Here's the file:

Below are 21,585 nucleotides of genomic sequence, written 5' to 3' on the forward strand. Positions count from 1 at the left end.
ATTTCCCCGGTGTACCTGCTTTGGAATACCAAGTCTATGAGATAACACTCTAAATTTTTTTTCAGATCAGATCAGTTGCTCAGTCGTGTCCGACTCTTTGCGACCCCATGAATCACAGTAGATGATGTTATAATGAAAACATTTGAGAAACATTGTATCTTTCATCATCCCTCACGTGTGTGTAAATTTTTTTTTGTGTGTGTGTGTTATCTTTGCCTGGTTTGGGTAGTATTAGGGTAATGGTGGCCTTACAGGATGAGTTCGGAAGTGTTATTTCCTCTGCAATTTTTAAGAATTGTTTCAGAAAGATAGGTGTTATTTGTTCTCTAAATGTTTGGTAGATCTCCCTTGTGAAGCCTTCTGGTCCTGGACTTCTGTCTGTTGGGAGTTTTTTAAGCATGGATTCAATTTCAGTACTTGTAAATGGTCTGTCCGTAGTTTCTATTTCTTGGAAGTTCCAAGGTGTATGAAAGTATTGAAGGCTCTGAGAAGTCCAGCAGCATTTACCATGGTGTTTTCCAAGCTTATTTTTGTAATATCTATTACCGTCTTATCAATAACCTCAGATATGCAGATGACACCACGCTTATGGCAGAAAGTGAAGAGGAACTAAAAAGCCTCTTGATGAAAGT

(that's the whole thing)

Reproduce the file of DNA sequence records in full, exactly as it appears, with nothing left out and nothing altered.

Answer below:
Below are 21,585 nucleotides of genomic sequence, written 5' to 3' on the forward strand. Positions count from 1 at the left end.
ATTTCCCCGGTGTACCTGCTTTGGAATACCAAGTCTATGAGATAACACTCTAAATTTTTTTTCAGATCAGATCAGTTGCTCAGTCGTGTCCGACTCTTTGCGACCCCATGAATCACAGTAGATGATGTTATAATGAAAACATTTGAGAAACATTGTATCTTTCATCATCCCTCACGTGTGTGTAAATTTTTTTTTGTGTGTGTGTGTTATCTTTGCCTGGTTTGGGTAGTATTAGGGTAATGGTGGCCTTACAGGATGAGTTCGGAAGTGTTATTTCCTCTGCAATTTTTAAGAATTGTTTCAGAAAGATAGGTGTTATTTGTTCTCTAAATGTTTGGTAGATCTCCCTTGTGAAGCCTTCTGGTCCTGGACTTCTGTCTGTTGGGAGTTTTTTAAGCATGGATTCAATTTCAGTACTTGTAAATGGTCTGTCCGTAGTTTCTATTTCTTGGAAGTTCCAAGGTGTATGAAAGTATTGAAGGCTCTGAGAAGTCCAGCAGCATTTACCATGGTGTTTTCCAAGCTTATTTTTGTAATATCTATTACCGTCTTATCAATAACCTCAGATATGCAGATGACACCACGCTTATGGCAGAAAGTGAAGAGGAACTAAAAAGCCTCTTGATGAAAGT